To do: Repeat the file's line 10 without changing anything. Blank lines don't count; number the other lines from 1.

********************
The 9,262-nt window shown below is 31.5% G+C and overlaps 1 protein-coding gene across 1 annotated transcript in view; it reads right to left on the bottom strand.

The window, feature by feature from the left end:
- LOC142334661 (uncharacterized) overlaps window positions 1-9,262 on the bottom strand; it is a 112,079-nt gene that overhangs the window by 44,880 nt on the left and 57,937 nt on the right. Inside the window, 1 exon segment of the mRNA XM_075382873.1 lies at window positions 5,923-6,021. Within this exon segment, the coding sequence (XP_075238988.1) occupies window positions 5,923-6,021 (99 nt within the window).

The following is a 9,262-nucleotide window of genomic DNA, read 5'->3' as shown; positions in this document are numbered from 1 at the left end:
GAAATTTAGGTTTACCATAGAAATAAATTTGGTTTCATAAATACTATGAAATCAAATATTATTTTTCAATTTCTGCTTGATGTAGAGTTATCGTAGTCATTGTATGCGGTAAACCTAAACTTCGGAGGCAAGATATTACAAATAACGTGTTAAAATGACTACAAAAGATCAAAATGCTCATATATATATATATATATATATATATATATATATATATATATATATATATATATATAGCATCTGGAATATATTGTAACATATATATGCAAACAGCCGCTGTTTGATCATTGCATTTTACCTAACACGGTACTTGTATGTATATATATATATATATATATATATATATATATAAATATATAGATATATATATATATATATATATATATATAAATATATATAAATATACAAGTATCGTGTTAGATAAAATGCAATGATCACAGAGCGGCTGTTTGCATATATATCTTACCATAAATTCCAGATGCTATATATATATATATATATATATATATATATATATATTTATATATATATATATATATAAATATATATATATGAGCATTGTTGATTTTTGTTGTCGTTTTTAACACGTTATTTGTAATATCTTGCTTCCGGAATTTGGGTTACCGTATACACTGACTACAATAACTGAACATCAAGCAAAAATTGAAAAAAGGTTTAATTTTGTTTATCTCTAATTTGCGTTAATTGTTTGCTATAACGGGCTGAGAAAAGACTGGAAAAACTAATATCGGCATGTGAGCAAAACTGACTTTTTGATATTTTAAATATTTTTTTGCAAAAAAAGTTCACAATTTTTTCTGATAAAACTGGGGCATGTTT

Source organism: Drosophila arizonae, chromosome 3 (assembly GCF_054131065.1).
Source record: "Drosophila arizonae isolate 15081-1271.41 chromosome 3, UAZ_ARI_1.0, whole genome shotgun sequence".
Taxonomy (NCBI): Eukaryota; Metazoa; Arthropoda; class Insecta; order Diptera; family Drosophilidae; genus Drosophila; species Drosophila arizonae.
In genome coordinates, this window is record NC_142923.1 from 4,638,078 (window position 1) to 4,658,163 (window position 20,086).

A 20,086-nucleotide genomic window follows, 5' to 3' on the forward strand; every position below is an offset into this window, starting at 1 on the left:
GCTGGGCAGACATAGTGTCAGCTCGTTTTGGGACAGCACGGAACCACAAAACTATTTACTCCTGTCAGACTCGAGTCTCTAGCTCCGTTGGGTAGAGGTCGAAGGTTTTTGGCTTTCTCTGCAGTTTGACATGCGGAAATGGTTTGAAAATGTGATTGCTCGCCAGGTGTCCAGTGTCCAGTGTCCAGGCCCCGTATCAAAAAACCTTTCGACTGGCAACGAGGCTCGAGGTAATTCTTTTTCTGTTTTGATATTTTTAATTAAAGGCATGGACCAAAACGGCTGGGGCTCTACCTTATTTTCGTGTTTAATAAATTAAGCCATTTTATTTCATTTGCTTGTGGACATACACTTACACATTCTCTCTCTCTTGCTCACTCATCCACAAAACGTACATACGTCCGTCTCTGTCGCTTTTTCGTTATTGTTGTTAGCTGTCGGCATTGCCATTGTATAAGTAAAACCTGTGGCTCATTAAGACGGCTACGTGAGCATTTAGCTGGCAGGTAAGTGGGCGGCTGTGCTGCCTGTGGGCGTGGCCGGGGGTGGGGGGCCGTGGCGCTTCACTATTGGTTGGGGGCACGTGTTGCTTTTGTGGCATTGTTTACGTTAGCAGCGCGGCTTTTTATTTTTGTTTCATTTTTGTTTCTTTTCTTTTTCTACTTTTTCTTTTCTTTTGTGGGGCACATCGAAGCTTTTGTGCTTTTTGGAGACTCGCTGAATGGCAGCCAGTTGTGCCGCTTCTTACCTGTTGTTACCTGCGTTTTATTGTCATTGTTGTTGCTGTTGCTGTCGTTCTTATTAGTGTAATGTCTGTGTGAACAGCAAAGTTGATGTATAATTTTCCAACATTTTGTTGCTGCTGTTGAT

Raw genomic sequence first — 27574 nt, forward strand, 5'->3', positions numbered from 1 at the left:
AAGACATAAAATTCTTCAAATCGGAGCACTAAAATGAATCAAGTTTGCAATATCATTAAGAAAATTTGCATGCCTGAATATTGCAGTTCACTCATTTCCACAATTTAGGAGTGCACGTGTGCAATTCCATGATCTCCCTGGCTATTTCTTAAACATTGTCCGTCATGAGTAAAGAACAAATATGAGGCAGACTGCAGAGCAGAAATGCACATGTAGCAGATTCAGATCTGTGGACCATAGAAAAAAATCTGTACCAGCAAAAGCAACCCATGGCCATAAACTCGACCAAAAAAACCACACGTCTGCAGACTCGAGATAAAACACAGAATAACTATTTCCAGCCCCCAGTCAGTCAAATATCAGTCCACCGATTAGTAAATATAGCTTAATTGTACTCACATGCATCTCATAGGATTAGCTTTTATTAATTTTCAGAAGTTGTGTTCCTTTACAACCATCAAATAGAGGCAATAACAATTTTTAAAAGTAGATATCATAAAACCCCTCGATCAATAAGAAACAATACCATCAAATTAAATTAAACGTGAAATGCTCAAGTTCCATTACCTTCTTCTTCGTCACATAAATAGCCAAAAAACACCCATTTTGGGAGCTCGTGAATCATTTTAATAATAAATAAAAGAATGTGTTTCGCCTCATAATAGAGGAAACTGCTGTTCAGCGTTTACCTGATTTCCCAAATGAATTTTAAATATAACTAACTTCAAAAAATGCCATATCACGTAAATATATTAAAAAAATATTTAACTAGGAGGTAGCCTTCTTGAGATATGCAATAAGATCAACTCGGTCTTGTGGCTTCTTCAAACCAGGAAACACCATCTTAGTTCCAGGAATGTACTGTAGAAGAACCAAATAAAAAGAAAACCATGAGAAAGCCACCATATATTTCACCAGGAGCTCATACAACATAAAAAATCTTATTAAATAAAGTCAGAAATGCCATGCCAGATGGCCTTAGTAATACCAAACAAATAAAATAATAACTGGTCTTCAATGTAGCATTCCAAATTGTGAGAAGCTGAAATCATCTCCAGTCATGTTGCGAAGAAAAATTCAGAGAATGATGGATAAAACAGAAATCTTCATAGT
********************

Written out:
A 20,086-nucleotide genomic window follows, 5' to 3' on the forward strand; every position below is an offset into this window, starting at 1 on the left: